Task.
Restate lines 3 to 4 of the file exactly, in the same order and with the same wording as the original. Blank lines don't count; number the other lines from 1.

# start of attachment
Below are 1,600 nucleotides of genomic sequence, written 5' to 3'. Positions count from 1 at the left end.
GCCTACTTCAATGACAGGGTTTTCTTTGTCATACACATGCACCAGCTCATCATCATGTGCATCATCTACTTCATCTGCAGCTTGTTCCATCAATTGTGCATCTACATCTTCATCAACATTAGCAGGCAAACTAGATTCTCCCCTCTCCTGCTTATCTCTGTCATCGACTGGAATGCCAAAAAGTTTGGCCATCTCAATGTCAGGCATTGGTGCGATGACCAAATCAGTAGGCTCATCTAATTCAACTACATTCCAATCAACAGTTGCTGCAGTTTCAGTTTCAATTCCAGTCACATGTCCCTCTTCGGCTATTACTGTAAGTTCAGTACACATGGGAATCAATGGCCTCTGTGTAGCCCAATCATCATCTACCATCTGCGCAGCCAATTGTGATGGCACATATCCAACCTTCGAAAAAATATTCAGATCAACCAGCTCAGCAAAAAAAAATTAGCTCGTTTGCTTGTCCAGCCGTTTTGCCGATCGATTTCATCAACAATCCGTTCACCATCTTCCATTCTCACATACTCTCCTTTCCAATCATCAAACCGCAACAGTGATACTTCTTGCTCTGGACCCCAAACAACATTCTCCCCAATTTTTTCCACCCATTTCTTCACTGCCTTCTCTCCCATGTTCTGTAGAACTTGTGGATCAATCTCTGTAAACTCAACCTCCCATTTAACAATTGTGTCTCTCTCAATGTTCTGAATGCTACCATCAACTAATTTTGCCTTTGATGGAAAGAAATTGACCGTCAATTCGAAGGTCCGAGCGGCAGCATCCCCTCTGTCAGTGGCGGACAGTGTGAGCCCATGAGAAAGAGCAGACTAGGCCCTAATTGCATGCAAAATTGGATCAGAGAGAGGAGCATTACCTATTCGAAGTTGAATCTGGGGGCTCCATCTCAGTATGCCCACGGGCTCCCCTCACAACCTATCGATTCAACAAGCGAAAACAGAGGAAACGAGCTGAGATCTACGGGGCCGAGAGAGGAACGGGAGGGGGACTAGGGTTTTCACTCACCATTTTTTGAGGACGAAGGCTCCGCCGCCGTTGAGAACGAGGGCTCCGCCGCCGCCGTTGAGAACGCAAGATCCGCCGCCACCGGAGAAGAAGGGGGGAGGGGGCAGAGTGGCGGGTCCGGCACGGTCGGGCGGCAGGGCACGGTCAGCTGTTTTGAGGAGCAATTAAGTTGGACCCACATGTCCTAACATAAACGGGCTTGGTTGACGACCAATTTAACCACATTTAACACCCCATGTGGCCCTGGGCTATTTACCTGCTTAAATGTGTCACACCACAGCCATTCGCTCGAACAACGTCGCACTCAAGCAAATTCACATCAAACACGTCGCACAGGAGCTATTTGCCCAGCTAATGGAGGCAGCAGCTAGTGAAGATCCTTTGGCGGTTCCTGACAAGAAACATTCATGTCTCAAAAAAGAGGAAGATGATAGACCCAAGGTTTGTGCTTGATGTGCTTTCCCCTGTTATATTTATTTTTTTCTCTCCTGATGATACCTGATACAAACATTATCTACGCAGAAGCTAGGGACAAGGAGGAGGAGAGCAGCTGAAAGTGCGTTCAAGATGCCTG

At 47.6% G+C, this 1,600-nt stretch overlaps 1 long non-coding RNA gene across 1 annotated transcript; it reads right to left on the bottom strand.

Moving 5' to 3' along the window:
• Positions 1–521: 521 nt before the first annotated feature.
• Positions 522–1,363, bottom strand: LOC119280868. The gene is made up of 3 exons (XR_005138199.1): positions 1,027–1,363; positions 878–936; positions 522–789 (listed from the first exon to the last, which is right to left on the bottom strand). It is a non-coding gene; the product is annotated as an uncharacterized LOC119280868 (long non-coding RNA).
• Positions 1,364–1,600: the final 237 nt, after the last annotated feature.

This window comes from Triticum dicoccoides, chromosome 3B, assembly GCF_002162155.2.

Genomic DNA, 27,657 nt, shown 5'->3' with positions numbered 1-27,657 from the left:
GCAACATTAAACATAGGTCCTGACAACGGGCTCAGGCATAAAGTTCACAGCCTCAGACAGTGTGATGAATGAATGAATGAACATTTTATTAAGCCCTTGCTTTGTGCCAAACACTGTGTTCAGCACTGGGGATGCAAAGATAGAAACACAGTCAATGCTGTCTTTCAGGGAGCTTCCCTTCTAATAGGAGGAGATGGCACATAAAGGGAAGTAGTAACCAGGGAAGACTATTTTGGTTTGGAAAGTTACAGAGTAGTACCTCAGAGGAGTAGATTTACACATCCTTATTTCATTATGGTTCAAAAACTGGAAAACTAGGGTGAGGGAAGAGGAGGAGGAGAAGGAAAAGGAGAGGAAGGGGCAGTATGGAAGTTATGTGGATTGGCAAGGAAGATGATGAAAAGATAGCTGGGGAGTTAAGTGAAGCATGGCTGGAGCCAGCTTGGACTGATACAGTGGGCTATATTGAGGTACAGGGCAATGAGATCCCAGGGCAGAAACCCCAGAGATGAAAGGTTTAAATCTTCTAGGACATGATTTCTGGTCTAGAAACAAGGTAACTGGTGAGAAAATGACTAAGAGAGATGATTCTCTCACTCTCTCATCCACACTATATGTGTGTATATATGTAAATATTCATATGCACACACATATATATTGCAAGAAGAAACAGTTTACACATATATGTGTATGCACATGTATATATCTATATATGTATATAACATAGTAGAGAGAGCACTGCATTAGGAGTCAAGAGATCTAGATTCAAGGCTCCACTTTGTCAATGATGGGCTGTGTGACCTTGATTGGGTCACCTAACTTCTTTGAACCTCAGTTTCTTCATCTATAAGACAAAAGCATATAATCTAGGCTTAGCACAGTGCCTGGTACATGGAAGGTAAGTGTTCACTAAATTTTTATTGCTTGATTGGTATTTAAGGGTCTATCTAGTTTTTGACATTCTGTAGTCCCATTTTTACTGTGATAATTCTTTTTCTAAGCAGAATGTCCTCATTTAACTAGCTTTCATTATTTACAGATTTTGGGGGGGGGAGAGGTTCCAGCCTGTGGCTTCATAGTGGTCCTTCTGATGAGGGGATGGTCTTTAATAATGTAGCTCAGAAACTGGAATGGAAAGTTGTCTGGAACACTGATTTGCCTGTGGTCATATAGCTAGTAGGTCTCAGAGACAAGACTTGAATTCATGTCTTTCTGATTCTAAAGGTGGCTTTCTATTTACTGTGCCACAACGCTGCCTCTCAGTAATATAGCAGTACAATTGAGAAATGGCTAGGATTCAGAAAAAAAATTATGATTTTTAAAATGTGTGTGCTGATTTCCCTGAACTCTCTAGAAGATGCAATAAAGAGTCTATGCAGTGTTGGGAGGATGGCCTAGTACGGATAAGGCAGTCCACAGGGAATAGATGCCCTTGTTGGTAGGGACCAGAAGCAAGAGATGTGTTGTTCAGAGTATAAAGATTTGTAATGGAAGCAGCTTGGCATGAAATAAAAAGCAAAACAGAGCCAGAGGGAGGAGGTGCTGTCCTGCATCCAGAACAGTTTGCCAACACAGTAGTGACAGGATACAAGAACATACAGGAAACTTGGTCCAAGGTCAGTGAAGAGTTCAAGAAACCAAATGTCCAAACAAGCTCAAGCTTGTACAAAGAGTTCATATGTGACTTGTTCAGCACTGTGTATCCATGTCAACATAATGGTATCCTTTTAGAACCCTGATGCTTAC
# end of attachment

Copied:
At 47.6% G+C, this 1,600-nt stretch overlaps 1 long non-coding RNA gene across 1 annotated transcript; it reads right to left on the bottom strand.

Moving 5' to 3' along the window: